A Festival That Does Everything Right
Throughout my life, I’ve attended and performed at a number of music festivals. As a kid, my folk-duo parents would drag me and my sister to their festival gigs, and these days I’m performing with my band, Lula Wiles. When we were asked to play at Hillside Festival in Guelph, Ontario, earlier this year, we were unfamiliar with the festival and most of the artists on its lineup, but I figured I would feel at home there when I read the mission statement on their website:
The Hillside Community Festival is a not-for-profit music festival that celebrates creativity through artistic expression, community engagement and environmental leadership. Hillside will create a more vibrant and caring world by promoting altruism, equality, environmentalism and peacemaking in every aspect of its work.
Our experience at Hillside began with a two-day drive from Boston, followed by a short trip on a small raft-like boat to an island in the middle of Guelph Lake. We found that we were sharing the boat with some of the musicians with whom we were about to kick off the festival. Canadian festivals are known for their collaborative “workshop” sets, where they see what happens when a bunch of bands (who have likely never met or heard each other’s music before) are thrown onstage together. Over the course of a 45-minute set, the audience heard The Jerry Cans’ Zydeco-inflected dance music mixed with traditional Inuit throat-singing, Begonia’s powerhouse soul-pop vocals, and Lula Wiles’ stringband indie-folk, including some spontaneous collaboration. For the artists, it’s a sudden bonding experience, like a trust fall; we have to open up our painstakingly crafted songs to new, unrehearsed interpretations and create a good show for the audience. And we can’t be too obvious about the fact that we’re flying by the seat of our pants. We played two workshop sets over the course of the weekend, and I like to think we pulled it off.
I spent much of the weekend marveling at everything Hillside was doing right. The festival was clean and efficient, the site is gorgeous, and the staff was knowledgeable and as friendly as the Canadian stereotype suggests. Every detail, from the gender-inclusive bathrooms to the designated handicapped seating areas to the reusable dishware, reflected the festival’s compassion and care. Hillside also reminded me what’s possible when arts programs receive proper government funding: It allows creative people, including musicians and festival organizers, to freely do their thing, to create the kind of energy and community that they want to see in the world. It seems to me that the Canadian government understands the value of the arts in a way that the American government hasn’t quite grasped. Some other festivals either suffer from a lack of funding that creates logistical pressure and shoddy infrastructure, or they take the kind of corporate sponsorships that can provide for a well-run event but kill a bit of its soul. Hillside managed to avoid both of those pitfalls, and I wish every festival had access to such resources.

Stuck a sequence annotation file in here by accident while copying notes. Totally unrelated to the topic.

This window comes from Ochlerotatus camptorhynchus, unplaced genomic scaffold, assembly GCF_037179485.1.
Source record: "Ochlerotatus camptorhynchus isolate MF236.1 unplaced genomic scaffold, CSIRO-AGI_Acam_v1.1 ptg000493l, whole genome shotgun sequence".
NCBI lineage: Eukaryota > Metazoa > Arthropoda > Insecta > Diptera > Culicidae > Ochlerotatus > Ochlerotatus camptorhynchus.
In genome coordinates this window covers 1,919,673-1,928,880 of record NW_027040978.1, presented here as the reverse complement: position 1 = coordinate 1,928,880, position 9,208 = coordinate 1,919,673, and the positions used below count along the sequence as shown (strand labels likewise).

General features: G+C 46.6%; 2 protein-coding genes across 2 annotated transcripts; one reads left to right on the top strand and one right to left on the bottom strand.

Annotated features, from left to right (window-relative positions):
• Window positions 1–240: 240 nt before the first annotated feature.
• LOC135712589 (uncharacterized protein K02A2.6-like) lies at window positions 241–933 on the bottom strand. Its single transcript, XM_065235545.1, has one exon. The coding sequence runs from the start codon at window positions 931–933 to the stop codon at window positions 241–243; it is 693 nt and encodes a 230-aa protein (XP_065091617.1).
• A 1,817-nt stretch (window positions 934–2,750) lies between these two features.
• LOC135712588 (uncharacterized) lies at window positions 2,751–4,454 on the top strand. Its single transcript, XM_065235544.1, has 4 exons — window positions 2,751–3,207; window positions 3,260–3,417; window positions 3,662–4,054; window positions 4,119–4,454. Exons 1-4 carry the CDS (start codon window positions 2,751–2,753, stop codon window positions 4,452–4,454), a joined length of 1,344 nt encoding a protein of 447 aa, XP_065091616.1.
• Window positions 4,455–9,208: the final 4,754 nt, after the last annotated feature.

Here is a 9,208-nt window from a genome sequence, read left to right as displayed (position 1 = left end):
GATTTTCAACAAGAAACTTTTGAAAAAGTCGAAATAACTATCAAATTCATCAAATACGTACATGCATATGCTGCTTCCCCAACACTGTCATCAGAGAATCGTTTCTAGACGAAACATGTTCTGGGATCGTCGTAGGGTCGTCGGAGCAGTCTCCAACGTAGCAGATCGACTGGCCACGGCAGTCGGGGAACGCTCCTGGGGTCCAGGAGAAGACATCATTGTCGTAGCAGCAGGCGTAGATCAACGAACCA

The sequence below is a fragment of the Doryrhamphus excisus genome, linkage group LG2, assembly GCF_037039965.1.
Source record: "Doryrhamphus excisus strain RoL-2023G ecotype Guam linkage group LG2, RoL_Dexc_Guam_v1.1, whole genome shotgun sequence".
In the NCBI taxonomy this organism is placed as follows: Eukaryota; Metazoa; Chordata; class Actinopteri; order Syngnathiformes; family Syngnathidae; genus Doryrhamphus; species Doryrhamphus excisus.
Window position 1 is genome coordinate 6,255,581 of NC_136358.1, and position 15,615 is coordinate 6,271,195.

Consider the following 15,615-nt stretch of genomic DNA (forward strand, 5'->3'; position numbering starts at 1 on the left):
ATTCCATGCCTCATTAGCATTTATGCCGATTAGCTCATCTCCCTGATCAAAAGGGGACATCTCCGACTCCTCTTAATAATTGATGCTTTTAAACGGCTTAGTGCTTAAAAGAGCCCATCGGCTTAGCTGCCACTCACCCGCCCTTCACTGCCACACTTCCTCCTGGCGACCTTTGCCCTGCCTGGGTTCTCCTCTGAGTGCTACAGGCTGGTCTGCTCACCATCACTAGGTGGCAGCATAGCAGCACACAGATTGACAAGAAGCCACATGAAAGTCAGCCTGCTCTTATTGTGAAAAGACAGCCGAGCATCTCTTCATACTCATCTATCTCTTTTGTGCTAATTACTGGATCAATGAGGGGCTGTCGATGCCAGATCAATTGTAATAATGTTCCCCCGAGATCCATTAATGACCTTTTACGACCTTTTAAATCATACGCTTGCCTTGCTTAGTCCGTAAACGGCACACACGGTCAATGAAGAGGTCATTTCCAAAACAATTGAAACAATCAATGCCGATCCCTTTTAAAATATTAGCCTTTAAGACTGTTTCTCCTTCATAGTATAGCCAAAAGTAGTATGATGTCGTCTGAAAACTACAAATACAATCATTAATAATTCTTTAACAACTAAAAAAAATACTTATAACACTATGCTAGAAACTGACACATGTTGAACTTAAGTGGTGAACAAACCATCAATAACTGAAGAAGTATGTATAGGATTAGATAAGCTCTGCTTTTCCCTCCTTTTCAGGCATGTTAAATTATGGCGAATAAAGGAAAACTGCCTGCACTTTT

The festival’s ideals were perhaps clearest in its artist roster, which included performers of diverse races, genders, nationalities, and genres without resorting to tokenism. Every act I saw was clearly hired not to fill some diversity quotient, but simply because they’re really, really good. I don’t know if I’ve ever attended a festival where I was so frequently floored by artists I’d never heard of before, and so eager to continue listening to music.
As the sky grew dark on Saturday night, I was wandering the festival grounds alone, feeling aimless and exhausted. I ended up at the entrance to the sacred fire circle, a longstanding Hillside tradition coordinated by members of Guelph’s indigenous community. I was instructed to scatter some cedar leaves in the entryway, and to walk clockwise around the fire. I sat and breathed deeply for a few minutes. It was a rare moment of peace within the tumult of the festival, and I emerged feeling re-energized.
Which brings me to Weaves, the Toronto indie-rock quartet who closed out one of the festival stages that night. Often, when I’m hearing or seeing a band, part of my “musician brain” can’t stop analyzing and dissecting, instead of simply experiencing the songs as a fan might. When I see a performance that can shut off that impulse and render me completely present, it’s something special. Weaves did that for me. (They also gave an impassioned speech on the importance of moshing safely, which I think really sums up the vibe at Hillside.) I watched lead singer Jasmyn Burke stand at the edge of the stage, her voice rising to a yowl with the band thundering behind her, and I felt something drawing me deeper in. I left my friends and clambered into the center of the tent. Alone in a crowd, I danced and shouted along with the festival attendees, and looking back almost two months later, I know I’ll remember that moment as one of my favorite live music experiences.
It’s difficult to keep this column to a reasonable length, because there are so many other moments I could share from the weekend. Suffice it to say that although Hillside’s lineup spans genres, it is a folk festival in the truest sense of the word. The festival’s commitment to diversity, sustainability, and, above all, community evoked not only the festivals of my childhood, but the kind of world I want to live in.